[by Stefanie Torres and Jennifer Colatosi]
On February 11, 2015, Hall Center Research Fellow and KU English Ph.D. candidate Kenton Rambsy presented on notable outcomes of his dissertation research in his interdisciplinary graduate research workshop, “Characteristics of Negro Expression: Digital Humanities and African American Short Stories,” at the University of Kansas.
Rambsy’s work employs a digital humanities approach through text-mining software to understand African American short stories. Rambsy began his research by examining the more recent work of Edward P. Jones, finding that the word “street” comes up 42 times in his story “Bad Neighbors.” This observation led him to examine other canonical African American short story writers, particularly those he deems “The Big Seven”: Zora Neale Hurston, Richard Wright, James Baldwin, Charles Chesnutt, Ralph Ellison, Toni Cade Bambara, and Alice Walker. The Big Seven are authors whose stories appear most frequently across a sample of 100 anthologies. Rambsy’s research considers the prevalence of geography and place in a practice that he calls “geo-tagging,” or when authors use particular language in order to mark specific or regional locations in their work.
In text-mining the stories of Edward P. Jones, Rambsy was able to identify not only the frequency of the word “street” but also the manners in which it is used. The data allowed him to track and compare when “street” is written as a subject in a dependent clause to indicate that a character is moving to or through that street versus when it is used as the main subject of a sentence. He concludes that in this way, the language of Jones’s stories charts the specifics of the city’s environment. Looking at the pieces together, Jones’s stories indicate the multiplicity of black experience in Washington, D.C.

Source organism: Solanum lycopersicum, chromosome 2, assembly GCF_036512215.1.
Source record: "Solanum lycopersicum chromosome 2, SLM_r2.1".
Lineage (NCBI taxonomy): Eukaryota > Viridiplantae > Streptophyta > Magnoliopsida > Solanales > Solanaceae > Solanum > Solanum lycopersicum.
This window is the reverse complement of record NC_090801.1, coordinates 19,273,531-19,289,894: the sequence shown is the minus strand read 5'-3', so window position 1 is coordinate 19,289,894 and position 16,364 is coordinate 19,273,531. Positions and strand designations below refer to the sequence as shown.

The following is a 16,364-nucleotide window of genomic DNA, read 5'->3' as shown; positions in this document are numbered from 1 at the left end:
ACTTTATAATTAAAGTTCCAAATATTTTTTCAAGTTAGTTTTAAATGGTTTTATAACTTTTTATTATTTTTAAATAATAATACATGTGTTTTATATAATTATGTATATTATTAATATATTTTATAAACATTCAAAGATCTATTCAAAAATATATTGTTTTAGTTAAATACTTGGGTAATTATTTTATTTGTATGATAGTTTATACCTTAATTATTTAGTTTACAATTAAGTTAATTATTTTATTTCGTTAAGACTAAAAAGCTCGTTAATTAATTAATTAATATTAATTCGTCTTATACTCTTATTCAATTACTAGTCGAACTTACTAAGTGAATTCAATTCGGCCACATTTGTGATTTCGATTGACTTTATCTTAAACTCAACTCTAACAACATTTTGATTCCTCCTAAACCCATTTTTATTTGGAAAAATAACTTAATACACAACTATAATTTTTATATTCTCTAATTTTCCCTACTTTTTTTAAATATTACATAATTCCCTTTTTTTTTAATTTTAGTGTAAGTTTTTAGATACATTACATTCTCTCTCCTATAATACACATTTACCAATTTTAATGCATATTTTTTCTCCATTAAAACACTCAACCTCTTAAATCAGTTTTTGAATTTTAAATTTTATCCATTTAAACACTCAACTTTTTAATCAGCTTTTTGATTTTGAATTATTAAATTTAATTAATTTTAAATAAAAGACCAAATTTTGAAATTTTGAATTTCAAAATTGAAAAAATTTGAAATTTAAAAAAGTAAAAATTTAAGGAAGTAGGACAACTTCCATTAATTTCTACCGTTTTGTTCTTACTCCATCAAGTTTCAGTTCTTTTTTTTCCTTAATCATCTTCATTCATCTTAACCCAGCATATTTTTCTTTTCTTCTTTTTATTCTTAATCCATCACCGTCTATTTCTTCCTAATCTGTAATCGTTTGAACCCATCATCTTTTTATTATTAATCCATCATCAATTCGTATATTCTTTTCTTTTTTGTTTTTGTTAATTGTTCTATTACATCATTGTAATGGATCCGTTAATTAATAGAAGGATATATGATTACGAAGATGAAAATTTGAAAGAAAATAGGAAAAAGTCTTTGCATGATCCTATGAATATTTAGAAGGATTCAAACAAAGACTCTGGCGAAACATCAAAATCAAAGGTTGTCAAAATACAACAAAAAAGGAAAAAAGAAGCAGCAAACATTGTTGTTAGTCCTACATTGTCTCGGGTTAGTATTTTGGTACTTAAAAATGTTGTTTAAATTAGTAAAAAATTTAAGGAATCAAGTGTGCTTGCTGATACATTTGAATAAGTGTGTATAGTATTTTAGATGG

In the work of The Big Seven, Rambsy identifies three common geographic settings: New York City, the Black South, and the Black/White South. Stories set in New York City often pinpoint specific geographic locations, such as Lenox Avenue and Greenwich Village in Baldwin’s “Sonny’s Blues.” However, in the South as anthologized in black literature, specific naming of places is often avoided; states are mentioned, but cities and towns are not usually named, which enables readers encountering the story to understand it as a general black southern experience. The distinction Rambsy draws between the Black South and the Black/White South rests on the nature of the central conflict driving the story. For example, in the work of Zora Neale Hurston and Alice Walker, the stories are not driven by black/white interaction, as opposed to Ellison, Wright, and Baldwin’s stories.
Rambsy’s work underscores the value of a data-driven approach to understanding literature and its shaping. Text-mining allows us to study linguistic features specific to black literature, such as black vernacular and the significance of place language. Rambsy argues that digital humanities is not a replacement for traditional scholarship. Rather, it invites new and different questions about the texts we study.
Stefanie Torres grew up in Austin, Texas, before moving to Lawrence for graduate school at the University of Kansas. She has worked on the graduate student-run journal Beecher’s since its inception and served as co-editor-in-chief for two years. Her work has appeared in The Whistling Fire. She holds an MFA from KU and is currently a Ph.D. candidate in nonfiction creative writing at the same institution.
Jennifer Colatosti is a Ph.D. candidate at the University of Kansas specializing in American Literature and Fiction Writing. Her work has been published or is forthcoming in Sequestrum, Southeast Review, and The MacGuffin, among other journals.